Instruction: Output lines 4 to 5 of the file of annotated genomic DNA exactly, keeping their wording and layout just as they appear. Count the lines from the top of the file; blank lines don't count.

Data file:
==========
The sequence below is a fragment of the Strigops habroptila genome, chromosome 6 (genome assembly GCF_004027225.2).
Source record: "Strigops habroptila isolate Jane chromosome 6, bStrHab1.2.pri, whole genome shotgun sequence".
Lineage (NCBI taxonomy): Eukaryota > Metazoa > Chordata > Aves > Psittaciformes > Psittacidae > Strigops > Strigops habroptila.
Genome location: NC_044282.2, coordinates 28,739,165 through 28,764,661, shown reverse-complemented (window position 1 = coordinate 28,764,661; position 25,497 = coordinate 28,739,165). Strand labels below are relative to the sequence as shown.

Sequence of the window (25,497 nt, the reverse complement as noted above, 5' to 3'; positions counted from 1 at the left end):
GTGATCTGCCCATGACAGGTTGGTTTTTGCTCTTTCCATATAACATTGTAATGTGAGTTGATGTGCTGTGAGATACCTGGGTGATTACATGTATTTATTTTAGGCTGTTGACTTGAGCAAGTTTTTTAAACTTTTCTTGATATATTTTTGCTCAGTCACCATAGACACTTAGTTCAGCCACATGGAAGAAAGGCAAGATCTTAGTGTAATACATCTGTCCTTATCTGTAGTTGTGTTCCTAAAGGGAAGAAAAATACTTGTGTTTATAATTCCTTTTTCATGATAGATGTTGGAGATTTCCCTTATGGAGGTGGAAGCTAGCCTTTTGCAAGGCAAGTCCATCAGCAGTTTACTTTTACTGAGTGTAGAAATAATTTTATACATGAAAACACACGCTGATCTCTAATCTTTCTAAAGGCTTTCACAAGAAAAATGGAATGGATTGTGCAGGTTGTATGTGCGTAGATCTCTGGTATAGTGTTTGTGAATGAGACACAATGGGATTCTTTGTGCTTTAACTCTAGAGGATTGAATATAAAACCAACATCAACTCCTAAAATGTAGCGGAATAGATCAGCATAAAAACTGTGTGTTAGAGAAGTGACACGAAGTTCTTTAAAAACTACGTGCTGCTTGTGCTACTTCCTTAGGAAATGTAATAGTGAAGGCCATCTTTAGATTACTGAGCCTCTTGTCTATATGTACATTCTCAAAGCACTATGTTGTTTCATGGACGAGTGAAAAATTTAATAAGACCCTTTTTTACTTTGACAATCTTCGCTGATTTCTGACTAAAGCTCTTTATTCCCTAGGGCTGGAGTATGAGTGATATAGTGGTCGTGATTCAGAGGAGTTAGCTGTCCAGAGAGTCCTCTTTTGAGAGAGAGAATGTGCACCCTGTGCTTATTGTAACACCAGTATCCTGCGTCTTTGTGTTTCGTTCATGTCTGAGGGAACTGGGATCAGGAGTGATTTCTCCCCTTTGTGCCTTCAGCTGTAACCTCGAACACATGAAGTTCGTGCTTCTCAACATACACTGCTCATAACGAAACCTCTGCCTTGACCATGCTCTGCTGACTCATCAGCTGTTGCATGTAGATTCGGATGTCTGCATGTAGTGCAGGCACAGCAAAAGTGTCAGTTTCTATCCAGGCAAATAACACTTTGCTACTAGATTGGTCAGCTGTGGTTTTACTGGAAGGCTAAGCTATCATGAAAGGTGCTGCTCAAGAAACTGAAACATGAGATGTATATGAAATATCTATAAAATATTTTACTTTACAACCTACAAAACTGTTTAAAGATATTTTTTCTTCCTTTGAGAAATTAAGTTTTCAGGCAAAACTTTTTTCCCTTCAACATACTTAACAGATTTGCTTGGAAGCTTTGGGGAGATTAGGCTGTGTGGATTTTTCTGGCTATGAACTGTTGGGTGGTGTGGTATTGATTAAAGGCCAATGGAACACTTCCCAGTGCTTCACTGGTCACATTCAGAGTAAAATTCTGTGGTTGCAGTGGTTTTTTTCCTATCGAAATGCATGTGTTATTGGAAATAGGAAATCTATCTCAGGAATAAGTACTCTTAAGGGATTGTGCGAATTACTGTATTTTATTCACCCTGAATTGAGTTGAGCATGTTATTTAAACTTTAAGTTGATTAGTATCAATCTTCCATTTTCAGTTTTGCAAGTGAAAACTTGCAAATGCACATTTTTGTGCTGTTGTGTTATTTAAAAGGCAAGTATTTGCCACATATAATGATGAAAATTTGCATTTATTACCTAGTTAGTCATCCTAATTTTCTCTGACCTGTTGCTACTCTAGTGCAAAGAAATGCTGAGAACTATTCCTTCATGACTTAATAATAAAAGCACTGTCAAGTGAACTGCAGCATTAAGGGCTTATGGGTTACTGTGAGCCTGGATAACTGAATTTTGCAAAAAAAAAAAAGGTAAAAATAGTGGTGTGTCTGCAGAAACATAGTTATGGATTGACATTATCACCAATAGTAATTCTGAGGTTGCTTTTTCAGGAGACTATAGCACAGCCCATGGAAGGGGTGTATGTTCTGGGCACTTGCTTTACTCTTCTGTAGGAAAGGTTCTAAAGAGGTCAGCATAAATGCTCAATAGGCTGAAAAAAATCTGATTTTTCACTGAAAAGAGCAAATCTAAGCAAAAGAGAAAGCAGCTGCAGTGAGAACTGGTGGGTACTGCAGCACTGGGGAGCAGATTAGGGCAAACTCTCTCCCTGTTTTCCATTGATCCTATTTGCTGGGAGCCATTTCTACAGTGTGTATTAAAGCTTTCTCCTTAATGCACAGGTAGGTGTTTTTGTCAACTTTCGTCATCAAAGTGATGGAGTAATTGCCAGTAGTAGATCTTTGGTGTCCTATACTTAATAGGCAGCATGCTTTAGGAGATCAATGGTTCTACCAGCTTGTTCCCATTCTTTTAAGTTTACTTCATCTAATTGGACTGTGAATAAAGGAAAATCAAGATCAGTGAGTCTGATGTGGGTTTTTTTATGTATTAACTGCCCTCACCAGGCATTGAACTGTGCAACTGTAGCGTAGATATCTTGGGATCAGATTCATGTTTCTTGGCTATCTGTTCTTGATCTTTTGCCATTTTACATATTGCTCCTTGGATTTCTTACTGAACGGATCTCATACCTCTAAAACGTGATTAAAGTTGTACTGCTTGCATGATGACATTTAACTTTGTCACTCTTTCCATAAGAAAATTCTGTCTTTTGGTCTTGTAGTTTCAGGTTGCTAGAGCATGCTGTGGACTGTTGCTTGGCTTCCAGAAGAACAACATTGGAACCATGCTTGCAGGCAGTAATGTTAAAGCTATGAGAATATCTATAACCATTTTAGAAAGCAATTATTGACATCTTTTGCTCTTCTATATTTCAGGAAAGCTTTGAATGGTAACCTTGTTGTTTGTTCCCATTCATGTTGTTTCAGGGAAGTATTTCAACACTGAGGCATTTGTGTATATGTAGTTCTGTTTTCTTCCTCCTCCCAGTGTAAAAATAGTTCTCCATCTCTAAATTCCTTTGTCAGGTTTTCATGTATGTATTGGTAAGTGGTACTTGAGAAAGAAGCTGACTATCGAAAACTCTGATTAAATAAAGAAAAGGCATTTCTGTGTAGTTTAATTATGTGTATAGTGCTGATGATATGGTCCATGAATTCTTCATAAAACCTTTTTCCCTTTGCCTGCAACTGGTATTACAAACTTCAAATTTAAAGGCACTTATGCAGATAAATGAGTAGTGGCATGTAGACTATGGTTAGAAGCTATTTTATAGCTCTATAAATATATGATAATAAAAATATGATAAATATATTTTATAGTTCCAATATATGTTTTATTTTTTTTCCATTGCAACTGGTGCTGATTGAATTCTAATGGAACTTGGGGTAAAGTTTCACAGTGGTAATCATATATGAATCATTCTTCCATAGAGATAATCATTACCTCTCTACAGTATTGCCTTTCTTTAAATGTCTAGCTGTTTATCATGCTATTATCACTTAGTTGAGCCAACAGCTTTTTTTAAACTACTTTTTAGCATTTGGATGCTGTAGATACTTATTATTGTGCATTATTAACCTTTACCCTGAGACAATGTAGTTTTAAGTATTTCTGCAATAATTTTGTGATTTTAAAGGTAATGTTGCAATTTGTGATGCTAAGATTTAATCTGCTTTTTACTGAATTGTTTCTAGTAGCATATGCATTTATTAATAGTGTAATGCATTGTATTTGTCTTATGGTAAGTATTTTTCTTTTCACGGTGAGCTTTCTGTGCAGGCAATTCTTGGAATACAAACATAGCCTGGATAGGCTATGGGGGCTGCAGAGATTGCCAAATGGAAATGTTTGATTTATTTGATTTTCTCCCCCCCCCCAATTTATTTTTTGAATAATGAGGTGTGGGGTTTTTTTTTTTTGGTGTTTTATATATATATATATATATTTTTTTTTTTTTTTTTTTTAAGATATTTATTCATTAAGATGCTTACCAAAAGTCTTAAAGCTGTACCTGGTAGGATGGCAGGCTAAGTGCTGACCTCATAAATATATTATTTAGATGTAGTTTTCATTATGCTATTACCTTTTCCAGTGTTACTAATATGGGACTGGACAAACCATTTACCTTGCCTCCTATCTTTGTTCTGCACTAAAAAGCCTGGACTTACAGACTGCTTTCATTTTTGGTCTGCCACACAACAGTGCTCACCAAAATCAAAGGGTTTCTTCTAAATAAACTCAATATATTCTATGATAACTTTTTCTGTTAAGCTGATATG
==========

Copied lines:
Genome location: NC_044282.2, coordinates 28,739,165 through 28,764,661, shown reverse-complemented (window position 1 = coordinate 28,764,661; position 25,497 = coordinate 28,739,165). Strand labels below are relative to the sequence as shown.

Sequence of the window (25,497 nt, the reverse complement as noted above, 5' to 3'; positions counted from 1 at the left end):